This “salad” is the epitome of summer—it is not to be trifled with in the cold months of the year, when heirloom tomatoes taste like sand. My mom told me about the dish, having found it in Suzanne Goin’s book, Sunday Suppers at Lucques. I had it twice in the few days that I went home, and plan to make it in the following few weeks while the tomatoes are still at their peak. The combination of sweet tomatoes, soft burrata, and slightly crunchy crutons is simply perfect.
Summertime Tomato Salad
serves 4 / adapted from Sunday Suppers at Lucques by Suzanna Goin
hefty chunk of sourdough bread (2-3 slices)
1 tbsp oregano
1 tbsp marjoram (optional)
1 small clove garlic
1 1/2 tbsp red wine vinegar
1 tbsp balsamic vinegar
6 tbsp olive oil
1 cup cherry tomatoes
2 lbs heirloom tomatoes
1 tsp thick salt
3 tbsp basil, chopped
1 ball burrata cheese
1/4 cup thinly sliced shallots
1/8 cup parsley, chopped
salt and pepper
Preheat the oven to 375°F. Tear the bread into 1 inch chunks and toss in a bowl with plenty of olive oil (roughly 1/4 cup) and a couple pinches of salt. Spread on a baking sheet and bake for about 15 minutes, until golden and still slightly soft. Set aside.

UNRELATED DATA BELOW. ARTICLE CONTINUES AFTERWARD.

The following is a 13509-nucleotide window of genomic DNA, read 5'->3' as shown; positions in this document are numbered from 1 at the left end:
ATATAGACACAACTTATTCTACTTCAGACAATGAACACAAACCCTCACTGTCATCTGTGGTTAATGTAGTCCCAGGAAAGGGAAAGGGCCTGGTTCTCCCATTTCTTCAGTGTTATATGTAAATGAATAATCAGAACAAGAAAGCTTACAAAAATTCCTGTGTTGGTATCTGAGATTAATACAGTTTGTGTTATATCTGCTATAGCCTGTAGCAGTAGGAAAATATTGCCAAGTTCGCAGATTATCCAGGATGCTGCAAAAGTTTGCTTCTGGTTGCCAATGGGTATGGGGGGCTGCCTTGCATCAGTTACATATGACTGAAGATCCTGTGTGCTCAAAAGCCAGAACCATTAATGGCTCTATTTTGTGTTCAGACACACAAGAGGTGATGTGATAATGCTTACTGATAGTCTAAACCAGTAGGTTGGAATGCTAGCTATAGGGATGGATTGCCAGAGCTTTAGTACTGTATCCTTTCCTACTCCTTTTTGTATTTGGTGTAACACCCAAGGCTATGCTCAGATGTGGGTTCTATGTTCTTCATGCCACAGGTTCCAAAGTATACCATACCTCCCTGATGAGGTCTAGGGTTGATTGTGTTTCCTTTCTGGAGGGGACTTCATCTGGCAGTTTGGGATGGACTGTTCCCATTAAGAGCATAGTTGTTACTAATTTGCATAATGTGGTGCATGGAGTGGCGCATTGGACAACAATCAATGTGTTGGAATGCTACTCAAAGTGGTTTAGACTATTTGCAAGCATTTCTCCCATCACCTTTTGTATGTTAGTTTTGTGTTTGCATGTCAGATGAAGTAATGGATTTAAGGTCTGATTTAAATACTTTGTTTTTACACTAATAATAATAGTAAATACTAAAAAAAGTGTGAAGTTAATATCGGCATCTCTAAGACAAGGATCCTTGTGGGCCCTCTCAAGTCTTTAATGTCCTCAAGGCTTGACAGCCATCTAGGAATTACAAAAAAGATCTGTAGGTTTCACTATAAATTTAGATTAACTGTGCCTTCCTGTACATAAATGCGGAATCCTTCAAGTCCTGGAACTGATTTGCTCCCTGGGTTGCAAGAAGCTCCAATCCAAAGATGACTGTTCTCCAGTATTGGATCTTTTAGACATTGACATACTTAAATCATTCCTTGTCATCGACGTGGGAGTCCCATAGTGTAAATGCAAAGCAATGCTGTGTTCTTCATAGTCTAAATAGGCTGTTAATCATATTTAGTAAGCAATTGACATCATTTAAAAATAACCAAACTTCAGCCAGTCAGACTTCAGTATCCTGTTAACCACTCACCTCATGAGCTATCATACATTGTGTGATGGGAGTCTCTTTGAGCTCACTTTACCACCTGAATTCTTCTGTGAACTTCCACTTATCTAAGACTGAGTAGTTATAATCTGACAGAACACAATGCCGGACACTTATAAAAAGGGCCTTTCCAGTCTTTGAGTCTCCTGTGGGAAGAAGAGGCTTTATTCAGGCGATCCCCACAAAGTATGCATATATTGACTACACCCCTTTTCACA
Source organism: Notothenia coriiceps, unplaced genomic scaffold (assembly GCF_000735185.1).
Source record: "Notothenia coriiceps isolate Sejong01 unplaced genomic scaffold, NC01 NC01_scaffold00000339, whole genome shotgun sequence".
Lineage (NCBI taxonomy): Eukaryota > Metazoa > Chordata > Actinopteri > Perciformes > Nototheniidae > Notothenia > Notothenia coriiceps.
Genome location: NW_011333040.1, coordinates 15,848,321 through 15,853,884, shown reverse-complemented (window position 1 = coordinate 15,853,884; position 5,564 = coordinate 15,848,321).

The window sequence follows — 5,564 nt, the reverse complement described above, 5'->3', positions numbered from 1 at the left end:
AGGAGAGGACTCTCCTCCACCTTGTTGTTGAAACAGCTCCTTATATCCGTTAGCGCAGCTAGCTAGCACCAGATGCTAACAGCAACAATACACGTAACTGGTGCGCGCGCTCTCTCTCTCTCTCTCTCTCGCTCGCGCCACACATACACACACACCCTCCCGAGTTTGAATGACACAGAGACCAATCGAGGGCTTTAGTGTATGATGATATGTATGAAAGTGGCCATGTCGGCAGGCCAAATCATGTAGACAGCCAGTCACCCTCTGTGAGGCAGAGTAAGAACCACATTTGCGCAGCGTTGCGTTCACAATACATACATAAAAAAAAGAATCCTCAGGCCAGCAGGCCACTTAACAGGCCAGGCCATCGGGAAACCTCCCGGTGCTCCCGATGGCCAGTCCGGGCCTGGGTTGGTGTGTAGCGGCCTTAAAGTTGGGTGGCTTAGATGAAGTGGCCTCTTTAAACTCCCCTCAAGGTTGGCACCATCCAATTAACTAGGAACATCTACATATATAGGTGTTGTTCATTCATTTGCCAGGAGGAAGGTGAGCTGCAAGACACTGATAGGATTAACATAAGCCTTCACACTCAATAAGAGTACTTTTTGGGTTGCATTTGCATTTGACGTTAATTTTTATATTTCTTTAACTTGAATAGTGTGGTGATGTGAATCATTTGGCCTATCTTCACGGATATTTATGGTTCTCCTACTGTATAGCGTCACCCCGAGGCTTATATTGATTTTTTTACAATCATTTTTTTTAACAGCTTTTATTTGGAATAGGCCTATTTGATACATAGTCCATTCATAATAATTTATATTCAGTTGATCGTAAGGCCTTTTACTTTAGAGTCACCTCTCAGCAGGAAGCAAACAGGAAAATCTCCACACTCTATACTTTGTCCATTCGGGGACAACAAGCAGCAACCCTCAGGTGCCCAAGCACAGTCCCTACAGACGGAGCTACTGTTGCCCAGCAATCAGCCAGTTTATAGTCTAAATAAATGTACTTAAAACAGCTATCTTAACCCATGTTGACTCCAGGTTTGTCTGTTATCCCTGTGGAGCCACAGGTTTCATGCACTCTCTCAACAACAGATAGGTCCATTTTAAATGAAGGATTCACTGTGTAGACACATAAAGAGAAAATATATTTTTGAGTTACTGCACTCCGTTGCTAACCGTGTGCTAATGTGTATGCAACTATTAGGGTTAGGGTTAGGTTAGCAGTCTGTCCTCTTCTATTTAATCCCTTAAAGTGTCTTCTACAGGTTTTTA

Make the dressing: using a mortar and pestle, grind the oregano, marjoram, garlic, and 1/4 tsp salt until it looks like a paste. Scrape into a bowl and stir in the vinegars, then whisk in the olive oil.
Slice the cherry tomatoes in half and put them in a medium bowl. Cut half of the heirloom tomatoes into wedges, roughly the width of your thumb, and add to the bowl. Cut the rest of the tomatoes into 1/4 inch slices, but do not put them in the bowl. Sprinkle the slices with a little salt and olive oil. Slice the burrata into bite-sized chunks.
On a large platter, arrange the tomato slices and burrata, alternating and overlapping. Sprinkle some of the basil on top.
Gently toss the tomato wedges and cherry tomatoes with the shallots, a pinch of salt, some pepper, and half the vinaigrette. Fold in the crutons. Pile the mixture on top of the plated tomatoes, drizzle the rest of the dressing on top, and sprinkle over the parsley and the rest of the basil. Enjoy!